Poet's Pick April 16
Christopher Smart: "Of Jeoffry, His Cat"
Selected by Michael Chitwood
National Poetry Month 2017

Letter from the Editors

Dear Readers,

Our thanks to Michael Chitwood for today's Poet's Pick!

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Thank you so much for your support! Enjoy today's special poem and commentary from 2002!

Warmest regards,

Don Selby & Diane Boller
Editors


Michael Chitwood's Poetry Month Pick, April 16, 2017

"Of Jeoffry, His Cat"
by Christopher Smart (1722–1771)

 
For I will consider my Cat Jeoffry.
For he is the servant of the Living God, duly and daily serving him.
For at the first glance of the glory of God in the East he worships in his way.
For this is done by wreathing his body seven times round with elegant quickness.
For then he leaps up to catch the musk, which is the blessing of God upon his prayer.
For he rolls upon prank to work it in.
For having done duty and received blessing he begins to consider himself.
For this he performs in ten degrees.
For first he looks upon his fore-paws to see if they are clean.
For secondly he kicks up behind to clear away there.
For thirdly he works it upon stretch with the fore-paws extended.
For fourthly he sharpens his paws by wood.
For fifthly he washes himself.
For sixthly he rolls upon wash.
For seventhly he fleas himself, that he may not be interrupted upon the beat.
For eighthly he rubs himself against a post.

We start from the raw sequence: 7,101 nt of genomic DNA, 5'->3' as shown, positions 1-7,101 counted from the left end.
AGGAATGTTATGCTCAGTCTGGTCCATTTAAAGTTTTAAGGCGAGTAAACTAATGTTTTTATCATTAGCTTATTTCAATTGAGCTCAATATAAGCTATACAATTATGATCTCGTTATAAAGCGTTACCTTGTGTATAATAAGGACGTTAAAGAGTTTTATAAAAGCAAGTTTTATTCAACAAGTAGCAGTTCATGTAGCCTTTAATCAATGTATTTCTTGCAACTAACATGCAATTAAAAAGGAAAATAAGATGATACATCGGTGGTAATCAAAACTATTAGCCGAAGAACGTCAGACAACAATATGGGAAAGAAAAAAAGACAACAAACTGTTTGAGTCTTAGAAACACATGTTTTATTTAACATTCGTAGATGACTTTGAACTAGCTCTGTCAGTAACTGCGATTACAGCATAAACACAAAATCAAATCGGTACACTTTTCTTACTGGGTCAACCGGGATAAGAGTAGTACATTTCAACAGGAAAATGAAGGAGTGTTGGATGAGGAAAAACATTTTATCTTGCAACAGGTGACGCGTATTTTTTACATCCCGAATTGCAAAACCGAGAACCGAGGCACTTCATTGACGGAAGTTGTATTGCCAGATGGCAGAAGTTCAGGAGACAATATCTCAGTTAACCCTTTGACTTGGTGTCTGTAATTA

For ninthly he looks up for his instructions.
For tenthly he goes in quest of food.
For having consider’d God and himself he will consider his neighbor
    …
For he can catch the cork and toss it again.
For he is hated by the hypocrite and miser.
For the former is afraid of detection.
For the latter refuses the charge.
For he camels his back to bear the first notion of business.
For he is good to think on, if a man would express himself neatly.
For he made a great figure in Egypt for his signal services.
For he killed the Icneumon-rat very pernicious by land.
For his ears are so acute that they sting again.
For from this proceeds the passing quickness of his attention.
For by stroaking of him I have found out electricity.
For I preceived God’s light about him both wax and fire.
For the Electrical fire is the spiritual substance, which God sends from heaven to sustain
   the bodies both of man and beast.
For God has blessed him in the variety of his movements.
For, tho’ he cannot fly, he is an excellent clamberer.
For his motions upon the face of the earth are more than any other quadrepede.
For he can tread to all the measures upon the musick.
For he can swim for life.
For he can creep.

        

* Michael Chitwood Comments:
I discovered Christopher Smart through Robert Bly’s 1980 anthology News of the Universe. I had been reading a lot of Whitman then and came upon this poem from 1763, written by a man in a London insane asylum, and was, as we said at the time, blown away.  Here was Whitman’s yap and blab before the yap and blab was cool. When I hit the line “For he rolls upon prank to work it in” I was thoroughly hooked.  I did even know what rolling upon prank meant but I knew it was deadly accurate. Then the cat “camels his back” and I knew this poem was going to mean a lot to me for a long time.

Michael Chitwood:
Michael Chitwood's newest collection, Search & Rescue, is due out next spring from LSU Press. He is the author of six previous poetry collections, including The Weave Room, Salt Works, Whet, and From Whence; and the essay collections Hitting Below the Bible Belt and Finishing Touches. He is a visiting lecturer at the University of North Carolina at Chapel Hill and a regular commentator for WUNC-FM.


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